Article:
When Kevin Moreno awoke one night and saw his grandmother, mother, brother and sister huddled together sleeping on the floor of a cramped one-room studio space, he was overcome with sadness.
"Is this how we’re always going to live?" he thought.
At 16, Moreno’s life was turned upside down. When his father was incarcerated on drug charges and eventually deported, Moreno was suddenly thrust into a key family role.
For his mother, Teresa Gamez Pérez, the news meant becoming a single mom. Shortly after the news of his arrest, Gamez Pérez confirmed she was pregnant with her third child. Her wages as a housekeeper weren’t enough to keep the family afloat, and her limited English skills and pregnancy made it difficult to find a better paying job.
During a family meeting, Moreno’s uncle broke the news to the teenager that as the eldest sibling, his help was needed to push the family forward.
"I wanted to hang out with my friends and be a teenager," he says. But Moreno understood the dire circumstances. With a new baby sister on the way, Moreno began juggling high school with working after school and on weekends at Old Navy and Walgreens to help pay the family’s bills.
Without the father’s income, they could no longer afford their North Austin apartment and had to move into a one-room studio space in a friend’s backyard. The move was supposed to be temporary until the baby was born, but years went by as the family struggled to make ends meet. In the meantime, Moreno grew exhausted maintaining a grueling schedule.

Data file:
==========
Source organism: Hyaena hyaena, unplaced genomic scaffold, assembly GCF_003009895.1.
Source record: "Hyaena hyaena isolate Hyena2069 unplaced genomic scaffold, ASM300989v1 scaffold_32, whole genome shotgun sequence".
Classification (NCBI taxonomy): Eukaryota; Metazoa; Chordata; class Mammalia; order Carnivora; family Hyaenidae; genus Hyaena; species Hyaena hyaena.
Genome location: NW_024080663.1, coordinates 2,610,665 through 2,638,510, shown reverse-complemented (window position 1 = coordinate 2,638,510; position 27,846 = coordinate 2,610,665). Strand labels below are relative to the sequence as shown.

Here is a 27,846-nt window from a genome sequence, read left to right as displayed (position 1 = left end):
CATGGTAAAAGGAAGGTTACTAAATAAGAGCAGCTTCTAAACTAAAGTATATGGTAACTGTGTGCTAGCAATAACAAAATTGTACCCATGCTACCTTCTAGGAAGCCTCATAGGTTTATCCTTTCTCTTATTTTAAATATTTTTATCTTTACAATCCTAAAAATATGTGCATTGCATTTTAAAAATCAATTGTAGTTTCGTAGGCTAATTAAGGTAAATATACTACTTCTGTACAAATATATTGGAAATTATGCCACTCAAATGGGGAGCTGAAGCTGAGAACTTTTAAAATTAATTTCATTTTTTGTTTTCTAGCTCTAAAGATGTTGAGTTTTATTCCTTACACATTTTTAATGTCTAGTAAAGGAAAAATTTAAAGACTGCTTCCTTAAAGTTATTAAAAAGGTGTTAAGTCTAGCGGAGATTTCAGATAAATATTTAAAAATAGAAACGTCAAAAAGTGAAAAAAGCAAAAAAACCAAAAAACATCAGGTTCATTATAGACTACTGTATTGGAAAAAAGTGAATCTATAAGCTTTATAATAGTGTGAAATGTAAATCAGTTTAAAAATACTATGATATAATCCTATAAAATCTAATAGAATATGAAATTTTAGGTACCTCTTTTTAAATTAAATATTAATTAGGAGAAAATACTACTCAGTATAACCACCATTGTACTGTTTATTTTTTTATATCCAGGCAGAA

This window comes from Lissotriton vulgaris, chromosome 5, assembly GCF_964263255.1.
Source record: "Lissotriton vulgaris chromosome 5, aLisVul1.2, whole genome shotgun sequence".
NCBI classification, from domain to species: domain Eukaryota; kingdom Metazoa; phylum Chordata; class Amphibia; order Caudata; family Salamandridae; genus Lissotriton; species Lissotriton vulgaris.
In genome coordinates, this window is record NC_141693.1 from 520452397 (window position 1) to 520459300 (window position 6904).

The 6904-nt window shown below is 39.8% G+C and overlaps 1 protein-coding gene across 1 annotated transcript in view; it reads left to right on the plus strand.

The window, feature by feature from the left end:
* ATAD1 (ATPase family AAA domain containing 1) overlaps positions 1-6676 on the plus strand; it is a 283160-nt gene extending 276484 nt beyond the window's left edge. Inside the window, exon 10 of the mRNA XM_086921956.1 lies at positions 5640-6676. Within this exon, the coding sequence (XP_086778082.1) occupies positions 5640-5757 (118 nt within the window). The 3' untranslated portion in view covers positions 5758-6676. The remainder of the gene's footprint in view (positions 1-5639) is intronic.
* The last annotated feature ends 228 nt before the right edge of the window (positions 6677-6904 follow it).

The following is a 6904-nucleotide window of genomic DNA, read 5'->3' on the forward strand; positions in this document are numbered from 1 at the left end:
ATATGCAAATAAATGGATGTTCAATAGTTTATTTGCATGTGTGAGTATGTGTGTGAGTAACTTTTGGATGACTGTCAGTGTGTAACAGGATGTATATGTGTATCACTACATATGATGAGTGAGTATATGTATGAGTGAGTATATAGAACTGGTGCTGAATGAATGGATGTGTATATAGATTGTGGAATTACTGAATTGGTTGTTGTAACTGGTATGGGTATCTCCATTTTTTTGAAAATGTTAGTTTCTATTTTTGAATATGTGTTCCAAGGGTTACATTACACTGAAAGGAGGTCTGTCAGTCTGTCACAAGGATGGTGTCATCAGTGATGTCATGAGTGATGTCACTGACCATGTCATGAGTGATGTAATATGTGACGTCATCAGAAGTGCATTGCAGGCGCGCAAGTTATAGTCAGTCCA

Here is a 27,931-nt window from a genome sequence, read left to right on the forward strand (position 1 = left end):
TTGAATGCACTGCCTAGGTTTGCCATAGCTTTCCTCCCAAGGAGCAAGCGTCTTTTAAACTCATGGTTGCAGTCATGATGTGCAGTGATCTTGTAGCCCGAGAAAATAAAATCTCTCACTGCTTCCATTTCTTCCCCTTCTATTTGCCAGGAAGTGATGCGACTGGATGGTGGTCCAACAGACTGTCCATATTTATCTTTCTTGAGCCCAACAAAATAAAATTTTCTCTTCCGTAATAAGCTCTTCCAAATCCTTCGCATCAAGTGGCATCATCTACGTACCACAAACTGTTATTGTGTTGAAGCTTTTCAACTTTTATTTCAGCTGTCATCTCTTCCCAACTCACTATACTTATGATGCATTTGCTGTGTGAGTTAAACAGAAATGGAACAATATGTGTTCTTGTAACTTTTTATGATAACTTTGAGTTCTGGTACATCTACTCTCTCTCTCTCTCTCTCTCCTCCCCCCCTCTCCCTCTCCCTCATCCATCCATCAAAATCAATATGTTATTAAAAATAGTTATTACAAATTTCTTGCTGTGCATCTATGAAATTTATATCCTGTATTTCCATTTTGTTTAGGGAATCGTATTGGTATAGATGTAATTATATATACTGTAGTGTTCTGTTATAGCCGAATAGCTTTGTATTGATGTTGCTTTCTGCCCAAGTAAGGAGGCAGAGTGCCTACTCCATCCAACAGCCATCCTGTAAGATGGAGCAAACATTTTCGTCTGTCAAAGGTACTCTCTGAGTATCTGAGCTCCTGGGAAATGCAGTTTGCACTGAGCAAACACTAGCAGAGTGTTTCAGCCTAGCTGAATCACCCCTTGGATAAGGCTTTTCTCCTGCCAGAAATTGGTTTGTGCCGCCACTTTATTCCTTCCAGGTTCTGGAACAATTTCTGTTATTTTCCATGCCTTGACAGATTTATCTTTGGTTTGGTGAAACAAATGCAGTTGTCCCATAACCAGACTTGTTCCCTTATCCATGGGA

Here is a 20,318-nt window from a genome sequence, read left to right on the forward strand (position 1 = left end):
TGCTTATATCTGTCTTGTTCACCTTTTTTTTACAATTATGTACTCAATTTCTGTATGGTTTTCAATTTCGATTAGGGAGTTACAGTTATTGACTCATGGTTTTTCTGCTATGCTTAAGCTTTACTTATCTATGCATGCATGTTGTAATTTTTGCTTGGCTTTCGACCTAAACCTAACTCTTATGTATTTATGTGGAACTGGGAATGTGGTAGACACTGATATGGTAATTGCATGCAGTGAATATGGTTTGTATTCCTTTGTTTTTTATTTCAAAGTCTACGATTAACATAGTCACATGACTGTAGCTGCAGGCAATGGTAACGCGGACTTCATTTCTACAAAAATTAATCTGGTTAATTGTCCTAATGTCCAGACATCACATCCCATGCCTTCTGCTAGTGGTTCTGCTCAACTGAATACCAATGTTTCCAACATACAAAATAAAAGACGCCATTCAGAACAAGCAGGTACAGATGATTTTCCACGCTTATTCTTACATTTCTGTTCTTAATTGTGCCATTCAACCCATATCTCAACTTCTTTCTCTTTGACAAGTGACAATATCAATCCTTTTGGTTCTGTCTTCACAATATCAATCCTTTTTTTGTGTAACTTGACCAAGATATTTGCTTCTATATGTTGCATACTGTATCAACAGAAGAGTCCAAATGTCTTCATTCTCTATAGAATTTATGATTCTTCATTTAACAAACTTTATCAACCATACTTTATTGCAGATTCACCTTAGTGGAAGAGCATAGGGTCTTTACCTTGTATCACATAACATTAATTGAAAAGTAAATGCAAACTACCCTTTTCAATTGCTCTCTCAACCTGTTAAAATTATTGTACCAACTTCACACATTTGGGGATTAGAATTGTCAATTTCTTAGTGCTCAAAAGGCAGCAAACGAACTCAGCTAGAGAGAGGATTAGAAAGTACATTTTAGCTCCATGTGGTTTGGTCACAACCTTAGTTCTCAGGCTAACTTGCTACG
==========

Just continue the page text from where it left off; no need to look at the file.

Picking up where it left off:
"Sometimes I’d fall asleep in class," he says. "Other times, when I’d doze off, I’d just get up and leave." Moreno’s mom started to get calls about his excessive school absences. He’d begun taking the city bus anywhere but school. His grades dipped, but Moreno’s mind was elsewhere. He needed to help buy diapers and food for his little sister, Avia.
One day Moreno got caught in the rain while riding the bus to Walgreens and got his sneakers and socks soaked.
"I went to the bathroom to dry myself off and all I could think was, ‘Why us? What did we do to deserve this?’"
On the night he’d caught a glimpse of his family sleeping on the floor of a place where they had outworn their welcome, the teenager desperately searched online for "help for someone at risk of being homeless."
The first place that appeared on his search was the nonprofit Foundation Communities, which helps families in need find affordable housing. Moreno, who knew nothing of apartment hunting or establishing credit, managed to move the family to a two-bedroom apartment.
People often mistake Moreno, now 23, for someone older. He’s had to grow up fast and carries himself with maturity beyond his years. Moreno graduated high school and now works as a patient services specialist at Baylor Scott & White Institute for Rehabilitation. He continues to provide for his family but worries about securing a better future for all of them.
Moreno hopes to attend college one day and study health care administration, but in the meantime he’s proud that his sacrifice has led to his younger brother, Dylan, becoming a University of Texas at Austin biology student.
"It’s definitely been a struggle," he says. "But it’s taught me a lot."
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